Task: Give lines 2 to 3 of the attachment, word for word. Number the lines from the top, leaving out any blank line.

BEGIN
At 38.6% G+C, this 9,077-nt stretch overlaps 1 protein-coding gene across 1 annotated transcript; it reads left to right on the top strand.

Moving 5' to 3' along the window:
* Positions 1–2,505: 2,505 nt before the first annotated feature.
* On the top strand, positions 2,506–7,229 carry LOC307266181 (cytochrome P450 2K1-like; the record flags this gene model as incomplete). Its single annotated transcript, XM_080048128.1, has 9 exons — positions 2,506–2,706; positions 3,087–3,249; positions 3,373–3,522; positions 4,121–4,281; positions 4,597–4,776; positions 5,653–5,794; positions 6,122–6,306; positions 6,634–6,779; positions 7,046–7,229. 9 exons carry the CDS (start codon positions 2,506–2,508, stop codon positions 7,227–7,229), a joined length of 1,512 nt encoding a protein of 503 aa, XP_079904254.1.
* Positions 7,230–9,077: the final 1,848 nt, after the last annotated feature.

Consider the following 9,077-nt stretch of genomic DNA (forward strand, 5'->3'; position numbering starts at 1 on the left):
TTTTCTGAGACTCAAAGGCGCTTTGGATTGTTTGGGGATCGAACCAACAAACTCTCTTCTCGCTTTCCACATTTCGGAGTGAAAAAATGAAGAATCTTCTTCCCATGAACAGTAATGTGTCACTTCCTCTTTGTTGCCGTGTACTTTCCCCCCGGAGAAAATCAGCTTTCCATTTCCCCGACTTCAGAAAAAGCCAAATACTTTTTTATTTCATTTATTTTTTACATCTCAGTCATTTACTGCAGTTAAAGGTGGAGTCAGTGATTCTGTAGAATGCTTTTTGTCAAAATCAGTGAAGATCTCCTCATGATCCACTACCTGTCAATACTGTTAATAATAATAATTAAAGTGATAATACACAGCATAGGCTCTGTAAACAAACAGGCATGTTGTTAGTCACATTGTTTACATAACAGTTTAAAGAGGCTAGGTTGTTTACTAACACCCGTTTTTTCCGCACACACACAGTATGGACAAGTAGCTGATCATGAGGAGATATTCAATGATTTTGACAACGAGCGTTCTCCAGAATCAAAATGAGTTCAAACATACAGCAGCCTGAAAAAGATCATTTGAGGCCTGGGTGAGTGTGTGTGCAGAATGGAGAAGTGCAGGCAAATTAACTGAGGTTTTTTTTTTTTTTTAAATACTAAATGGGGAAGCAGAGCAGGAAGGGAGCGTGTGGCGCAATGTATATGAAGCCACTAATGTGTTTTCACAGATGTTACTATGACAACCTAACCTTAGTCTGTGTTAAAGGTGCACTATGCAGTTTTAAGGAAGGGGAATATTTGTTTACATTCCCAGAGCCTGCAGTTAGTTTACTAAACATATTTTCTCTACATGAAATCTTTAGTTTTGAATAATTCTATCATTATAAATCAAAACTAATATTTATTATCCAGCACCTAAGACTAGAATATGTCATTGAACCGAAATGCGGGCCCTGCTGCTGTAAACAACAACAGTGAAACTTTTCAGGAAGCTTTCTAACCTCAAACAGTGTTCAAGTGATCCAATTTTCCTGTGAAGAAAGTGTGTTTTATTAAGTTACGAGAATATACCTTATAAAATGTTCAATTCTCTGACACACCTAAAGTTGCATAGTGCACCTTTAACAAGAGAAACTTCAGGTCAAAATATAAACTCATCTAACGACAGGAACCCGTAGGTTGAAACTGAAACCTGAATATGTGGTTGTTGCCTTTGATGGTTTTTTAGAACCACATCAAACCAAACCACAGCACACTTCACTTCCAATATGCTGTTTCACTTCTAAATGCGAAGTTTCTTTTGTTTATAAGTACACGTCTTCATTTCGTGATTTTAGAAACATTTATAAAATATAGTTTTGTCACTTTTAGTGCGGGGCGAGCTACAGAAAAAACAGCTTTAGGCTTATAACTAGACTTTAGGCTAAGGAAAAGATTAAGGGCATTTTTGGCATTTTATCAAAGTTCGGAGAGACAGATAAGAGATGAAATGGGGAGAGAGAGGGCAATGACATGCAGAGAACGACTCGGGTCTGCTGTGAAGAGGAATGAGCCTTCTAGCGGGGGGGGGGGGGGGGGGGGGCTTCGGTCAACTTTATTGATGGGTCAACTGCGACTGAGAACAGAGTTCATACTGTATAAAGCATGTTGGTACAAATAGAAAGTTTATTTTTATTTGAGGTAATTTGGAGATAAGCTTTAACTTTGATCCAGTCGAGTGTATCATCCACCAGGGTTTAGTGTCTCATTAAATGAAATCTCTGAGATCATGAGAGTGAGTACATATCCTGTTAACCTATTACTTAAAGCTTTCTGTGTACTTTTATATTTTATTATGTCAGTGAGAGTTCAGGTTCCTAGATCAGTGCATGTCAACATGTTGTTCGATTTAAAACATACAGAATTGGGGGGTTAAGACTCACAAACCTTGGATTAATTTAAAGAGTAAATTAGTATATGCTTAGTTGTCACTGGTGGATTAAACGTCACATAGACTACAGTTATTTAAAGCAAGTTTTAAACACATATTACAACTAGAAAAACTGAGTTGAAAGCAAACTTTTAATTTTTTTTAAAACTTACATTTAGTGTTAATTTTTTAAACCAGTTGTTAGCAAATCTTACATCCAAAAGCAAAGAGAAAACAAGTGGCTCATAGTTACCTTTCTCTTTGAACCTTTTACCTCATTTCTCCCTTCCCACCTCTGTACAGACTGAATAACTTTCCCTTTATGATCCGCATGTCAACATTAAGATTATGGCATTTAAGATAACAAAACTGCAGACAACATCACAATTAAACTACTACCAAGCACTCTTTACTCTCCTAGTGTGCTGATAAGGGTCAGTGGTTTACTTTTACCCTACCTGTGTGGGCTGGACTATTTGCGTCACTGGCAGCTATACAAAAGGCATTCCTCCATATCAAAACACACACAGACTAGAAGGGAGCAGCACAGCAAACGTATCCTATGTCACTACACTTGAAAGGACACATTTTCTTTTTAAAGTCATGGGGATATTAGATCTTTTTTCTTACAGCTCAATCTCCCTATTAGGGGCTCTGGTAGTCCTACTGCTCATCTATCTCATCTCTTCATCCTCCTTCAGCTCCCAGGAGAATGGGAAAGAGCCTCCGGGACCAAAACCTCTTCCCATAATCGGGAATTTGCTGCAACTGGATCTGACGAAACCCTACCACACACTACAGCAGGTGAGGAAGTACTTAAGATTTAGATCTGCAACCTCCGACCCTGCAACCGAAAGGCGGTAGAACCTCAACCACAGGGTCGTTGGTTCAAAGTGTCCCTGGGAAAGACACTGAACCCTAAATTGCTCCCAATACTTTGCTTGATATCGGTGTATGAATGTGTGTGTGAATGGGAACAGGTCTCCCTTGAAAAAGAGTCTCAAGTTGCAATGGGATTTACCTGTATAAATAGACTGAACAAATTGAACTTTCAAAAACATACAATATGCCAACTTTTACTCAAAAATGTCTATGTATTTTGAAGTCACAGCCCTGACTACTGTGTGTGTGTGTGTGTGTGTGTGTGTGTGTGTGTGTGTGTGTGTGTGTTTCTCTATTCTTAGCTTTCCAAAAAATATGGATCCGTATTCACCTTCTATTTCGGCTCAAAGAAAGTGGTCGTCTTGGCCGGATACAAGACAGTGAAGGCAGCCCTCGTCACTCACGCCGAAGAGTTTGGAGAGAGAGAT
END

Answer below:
Moving 5' to 3' along the window:
* Positions 1–2,505: 2,505 nt before the first annotated feature.